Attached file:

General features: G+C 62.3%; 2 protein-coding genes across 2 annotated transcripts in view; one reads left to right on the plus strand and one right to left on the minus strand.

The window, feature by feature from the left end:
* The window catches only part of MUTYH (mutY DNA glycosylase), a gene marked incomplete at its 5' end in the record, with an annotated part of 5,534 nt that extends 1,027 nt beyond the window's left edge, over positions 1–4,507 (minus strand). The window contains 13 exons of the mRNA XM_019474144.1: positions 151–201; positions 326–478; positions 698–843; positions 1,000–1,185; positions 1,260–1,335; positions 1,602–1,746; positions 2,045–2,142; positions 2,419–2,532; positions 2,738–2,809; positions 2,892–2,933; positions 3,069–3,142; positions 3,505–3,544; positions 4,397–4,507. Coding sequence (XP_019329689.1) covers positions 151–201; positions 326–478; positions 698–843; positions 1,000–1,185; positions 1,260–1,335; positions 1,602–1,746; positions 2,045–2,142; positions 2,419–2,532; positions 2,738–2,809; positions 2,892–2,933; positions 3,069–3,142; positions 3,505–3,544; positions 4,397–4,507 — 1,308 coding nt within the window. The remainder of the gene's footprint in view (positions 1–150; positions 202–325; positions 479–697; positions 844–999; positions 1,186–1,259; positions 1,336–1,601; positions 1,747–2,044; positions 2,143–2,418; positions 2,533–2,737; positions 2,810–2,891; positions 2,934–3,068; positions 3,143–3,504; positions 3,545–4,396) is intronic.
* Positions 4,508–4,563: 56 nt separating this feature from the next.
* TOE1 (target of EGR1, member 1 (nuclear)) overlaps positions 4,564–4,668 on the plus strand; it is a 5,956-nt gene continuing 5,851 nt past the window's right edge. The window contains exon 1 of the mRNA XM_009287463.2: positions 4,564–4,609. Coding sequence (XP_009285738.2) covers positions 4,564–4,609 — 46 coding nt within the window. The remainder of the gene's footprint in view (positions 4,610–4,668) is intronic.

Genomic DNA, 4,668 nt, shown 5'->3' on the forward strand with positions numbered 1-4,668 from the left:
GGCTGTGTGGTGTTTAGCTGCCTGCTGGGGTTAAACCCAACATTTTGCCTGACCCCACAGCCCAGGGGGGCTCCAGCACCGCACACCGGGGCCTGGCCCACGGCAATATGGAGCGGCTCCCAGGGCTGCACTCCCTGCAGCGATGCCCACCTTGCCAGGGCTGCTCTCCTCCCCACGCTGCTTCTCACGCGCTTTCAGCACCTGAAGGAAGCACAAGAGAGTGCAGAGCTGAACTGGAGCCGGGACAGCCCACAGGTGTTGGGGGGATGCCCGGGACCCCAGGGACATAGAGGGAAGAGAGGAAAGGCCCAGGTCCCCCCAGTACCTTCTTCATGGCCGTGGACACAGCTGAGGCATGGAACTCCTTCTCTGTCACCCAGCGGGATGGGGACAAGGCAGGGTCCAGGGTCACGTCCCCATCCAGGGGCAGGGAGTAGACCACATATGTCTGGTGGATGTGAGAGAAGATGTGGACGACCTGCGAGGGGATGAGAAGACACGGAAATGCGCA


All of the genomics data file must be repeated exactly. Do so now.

General features: G+C 62.3%; 2 protein-coding genes across 2 annotated transcripts in view; one reads left to right on the plus strand and one right to left on the minus strand.

The window, feature by feature from the left end:
* The window catches only part of MUTYH (mutY DNA glycosylase), a gene marked incomplete at its 5' end in the record, with an annotated part of 5,534 nt that extends 1,027 nt beyond the window's left edge, over positions 1–4,507 (minus strand). The window contains 13 exons of the mRNA XM_019474144.1: positions 151–201; positions 326–478; positions 698–843; positions 1,000–1,185; positions 1,260–1,335; positions 1,602–1,746; positions 2,045–2,142; positions 2,419–2,532; positions 2,738–2,809; positions 2,892–2,933; positions 3,069–3,142; positions 3,505–3,544; positions 4,397–4,507. Coding sequence (XP_019329689.1) covers positions 151–201; positions 326–478; positions 698–843; positions 1,000–1,185; positions 1,260–1,335; positions 1,602–1,746; positions 2,045–2,142; positions 2,419–2,532; positions 2,738–2,809; positions 2,892–2,933; positions 3,069–3,142; positions 3,505–3,544; positions 4,397–4,507 — 1,308 coding nt within the window. The remainder of the gene's footprint in view (positions 1–150; positions 202–325; positions 479–697; positions 844–999; positions 1,186–1,259; positions 1,336–1,601; positions 1,747–2,044; positions 2,143–2,418; positions 2,533–2,737; positions 2,810–2,891; positions 2,934–3,068; positions 3,143–3,504; positions 3,545–4,396) is intronic.
* Positions 4,508–4,563: 56 nt separating this feature from the next.
* TOE1 (target of EGR1, member 1 (nuclear)) overlaps positions 4,564–4,668 on the plus strand; it is a 5,956-nt gene continuing 5,851 nt past the window's right edge. The window contains exon 1 of the mRNA XM_009287463.2: positions 4,564–4,609. Coding sequence (XP_009285738.2) covers positions 4,564–4,609 — 46 coding nt within the window. The remainder of the gene's footprint in view (positions 4,610–4,668) is intronic.

Genomic DNA, 4,668 nt, shown 5'->3' on the forward strand with positions numbered 1-4,668 from the left:
GGCTGTGTGGTGTTTAGCTGCCTGCTGGGGTTAAACCCAACATTTTGCCTGACCCCACAGCCCAGGGGGGCTCCAGCACCGCACACCGGGGCCTGGCCCACGGCAATATGGAGCGGCTCCCAGGGCTGCACTCCCTGCAGCGATGCCCACCTTGCCAGGGCTGCTCTCCTCCCCACGCTGCTTCTCACGCGCTTTCAGCACCTGAAGGAAGCACAAGAGAGTGCAGAGCTGAACTGGAGCCGGGACAGCCCACAGGTGTTGGGGGGATGCCCGGGACCCCAGGGACATAGAGGGAAGAGAGGAAAGGCCCAGGTCCCCCCAGTACCTTCTTCATGGCCGTGGACACAGCTGAGGCATGGAACTCCTTCTCTGTCACCCAGCGGGATGGGGACAAGGCAGGGTCCAGGGTCACGTCCCCATCCAGGGGCAGGGAGTAGACCACATATGTCTGGTGGATGTGAGAGAAGATGTGGACGACCTGCGAGGGGATGAGAAGACACGGAAATGCGCA